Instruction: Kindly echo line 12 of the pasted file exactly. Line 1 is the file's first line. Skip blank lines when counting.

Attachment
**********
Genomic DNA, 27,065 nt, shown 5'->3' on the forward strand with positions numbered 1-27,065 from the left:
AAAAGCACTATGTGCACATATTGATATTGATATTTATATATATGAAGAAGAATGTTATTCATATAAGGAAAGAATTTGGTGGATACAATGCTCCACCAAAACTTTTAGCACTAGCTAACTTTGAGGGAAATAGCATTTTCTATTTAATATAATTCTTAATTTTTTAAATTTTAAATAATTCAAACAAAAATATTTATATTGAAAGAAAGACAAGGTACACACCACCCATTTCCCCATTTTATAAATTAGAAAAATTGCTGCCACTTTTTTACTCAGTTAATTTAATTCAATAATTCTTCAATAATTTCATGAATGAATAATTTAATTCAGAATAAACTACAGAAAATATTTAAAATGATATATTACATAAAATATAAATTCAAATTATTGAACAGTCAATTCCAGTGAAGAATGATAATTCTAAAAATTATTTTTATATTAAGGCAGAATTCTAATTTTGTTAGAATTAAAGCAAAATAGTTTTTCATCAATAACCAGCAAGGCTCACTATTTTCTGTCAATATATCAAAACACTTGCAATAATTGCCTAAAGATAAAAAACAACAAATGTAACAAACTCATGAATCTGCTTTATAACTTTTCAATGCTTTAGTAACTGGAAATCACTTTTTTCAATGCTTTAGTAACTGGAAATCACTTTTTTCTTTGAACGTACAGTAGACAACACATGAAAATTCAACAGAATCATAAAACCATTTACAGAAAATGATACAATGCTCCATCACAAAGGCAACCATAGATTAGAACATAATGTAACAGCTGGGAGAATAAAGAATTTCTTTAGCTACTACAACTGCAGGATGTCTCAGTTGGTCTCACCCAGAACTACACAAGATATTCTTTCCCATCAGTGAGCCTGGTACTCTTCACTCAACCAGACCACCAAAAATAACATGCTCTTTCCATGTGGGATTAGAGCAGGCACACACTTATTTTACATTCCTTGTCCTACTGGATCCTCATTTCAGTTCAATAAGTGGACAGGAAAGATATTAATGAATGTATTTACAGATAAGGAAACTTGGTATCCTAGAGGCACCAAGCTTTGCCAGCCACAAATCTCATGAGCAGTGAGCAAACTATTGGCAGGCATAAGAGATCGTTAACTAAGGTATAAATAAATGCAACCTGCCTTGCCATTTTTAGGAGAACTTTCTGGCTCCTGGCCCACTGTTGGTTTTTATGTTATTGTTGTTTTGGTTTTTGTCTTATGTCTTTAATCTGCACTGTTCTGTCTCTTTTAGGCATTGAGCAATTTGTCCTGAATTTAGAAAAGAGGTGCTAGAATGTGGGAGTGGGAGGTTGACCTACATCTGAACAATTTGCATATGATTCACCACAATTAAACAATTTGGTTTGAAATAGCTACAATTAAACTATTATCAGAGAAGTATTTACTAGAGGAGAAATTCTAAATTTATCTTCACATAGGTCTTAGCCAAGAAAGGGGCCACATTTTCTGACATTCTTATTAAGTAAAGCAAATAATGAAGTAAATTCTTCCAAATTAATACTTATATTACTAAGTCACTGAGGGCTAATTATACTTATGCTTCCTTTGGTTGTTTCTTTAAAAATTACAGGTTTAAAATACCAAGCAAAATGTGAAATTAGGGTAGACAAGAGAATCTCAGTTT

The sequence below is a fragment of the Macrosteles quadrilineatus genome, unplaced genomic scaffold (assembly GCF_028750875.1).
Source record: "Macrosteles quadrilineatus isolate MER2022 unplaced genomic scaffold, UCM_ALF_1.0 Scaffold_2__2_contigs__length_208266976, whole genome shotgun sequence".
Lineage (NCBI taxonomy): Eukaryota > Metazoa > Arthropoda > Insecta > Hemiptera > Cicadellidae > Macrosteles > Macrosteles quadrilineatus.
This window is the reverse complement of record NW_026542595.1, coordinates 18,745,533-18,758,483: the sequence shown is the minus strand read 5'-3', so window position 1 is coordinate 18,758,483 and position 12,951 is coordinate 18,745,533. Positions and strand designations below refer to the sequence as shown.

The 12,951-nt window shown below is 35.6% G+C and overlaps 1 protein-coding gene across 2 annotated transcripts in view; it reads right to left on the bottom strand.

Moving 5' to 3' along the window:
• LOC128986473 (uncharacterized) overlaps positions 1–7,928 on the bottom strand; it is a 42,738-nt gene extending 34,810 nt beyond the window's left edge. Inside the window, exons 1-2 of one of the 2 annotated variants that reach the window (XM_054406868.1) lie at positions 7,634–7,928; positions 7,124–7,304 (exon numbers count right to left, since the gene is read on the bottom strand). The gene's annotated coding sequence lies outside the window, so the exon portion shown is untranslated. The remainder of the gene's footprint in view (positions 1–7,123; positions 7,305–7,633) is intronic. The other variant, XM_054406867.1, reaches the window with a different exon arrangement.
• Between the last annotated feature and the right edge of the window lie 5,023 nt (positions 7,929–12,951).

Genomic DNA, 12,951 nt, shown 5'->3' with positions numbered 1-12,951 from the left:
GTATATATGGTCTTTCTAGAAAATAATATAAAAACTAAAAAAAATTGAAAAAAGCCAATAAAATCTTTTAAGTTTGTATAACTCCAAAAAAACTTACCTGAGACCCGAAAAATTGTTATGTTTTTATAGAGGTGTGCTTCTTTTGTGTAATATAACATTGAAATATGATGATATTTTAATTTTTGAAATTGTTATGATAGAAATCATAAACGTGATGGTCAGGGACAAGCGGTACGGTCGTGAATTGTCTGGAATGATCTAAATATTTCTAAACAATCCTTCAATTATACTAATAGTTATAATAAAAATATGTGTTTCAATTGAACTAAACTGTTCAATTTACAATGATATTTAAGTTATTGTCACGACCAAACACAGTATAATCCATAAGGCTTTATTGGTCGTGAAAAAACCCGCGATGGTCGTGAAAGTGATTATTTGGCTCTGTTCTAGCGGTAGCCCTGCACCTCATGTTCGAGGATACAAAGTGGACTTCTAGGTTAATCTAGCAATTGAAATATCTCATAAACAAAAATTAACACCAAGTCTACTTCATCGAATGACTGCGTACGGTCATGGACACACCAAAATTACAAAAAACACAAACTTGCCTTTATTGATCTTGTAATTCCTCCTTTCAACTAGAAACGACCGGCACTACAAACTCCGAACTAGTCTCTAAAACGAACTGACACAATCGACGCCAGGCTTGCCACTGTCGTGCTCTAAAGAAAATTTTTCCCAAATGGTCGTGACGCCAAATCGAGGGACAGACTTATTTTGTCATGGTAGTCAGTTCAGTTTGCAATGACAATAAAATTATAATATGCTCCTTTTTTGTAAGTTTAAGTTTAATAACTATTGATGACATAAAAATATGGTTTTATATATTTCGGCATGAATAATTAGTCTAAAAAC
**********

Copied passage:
GTATATATGGTCTTTCTAGAAAATAATATAAAAACTAAAAAAAATTGAAAAAAGCCAATAAAATCTTTTAAGTTTGTATAACTCCAAAAAAACTTACCTGAGACCCGAAAAATTGTTATGTTTTTATAGAGGTGTGCTTCTTTTGTGTAATATAACATTGAAATATGATGATATTTTAATTTTTGAAATTGTTATGATAGAAATCATAAACGTGATGGTCAGGGACAAGCGGTACGGTCGTGAATTGTCTGGAATGATCTAAATATTTCTAAACAATCCTTCAATTATACTAATAGTTATAATAAAAATATGTGTTTCAATTGAACTAAACTGTTCAATTTACAATGATATTTAAGTTATTGTCACGACCAAACACAGTATAATCCATAAGGCTTTATTGGTCGTGAAAAAACCCGCGATGGTCGTGAAAGTGATTATTTGGCTCTGTTCTAGCGGTAGCCCTGCACCTCATGTTCGAGGATACAAAGTGGACTTCTAGGTTAATCTAGCAATTGAAATATCTCATAAACAAAAATTAACACCAAGTCTACTTCATCGAATGACTGCGTACGGTCATGGACACACCAAAATTACAAAAAACACAAACTTGCCTTTATTGATCTTGTAATTCCTCCTTTCAACTAGAAACGACCGGCACTACAAACTCCGAACTAGTCTCTAAAACGAACTGACACAATCGACGCCAGGCTTGCCACTGTCGTGCTCTAAAGAAAATTTTTCCCAAATGGTCGTGACGCCAAATCGAGGGACAGACTTATTTTGTCATGGTAGTCAGTTCAGTTTGCAATGACAATAAAATTATAATATGCTCCTTTTTTGTAAGTTTAAGTTTAATAACTATTGATGACATAAAAATATGGTTTTATATATTTCGGCATGAATAATTAGTCTAAAAAC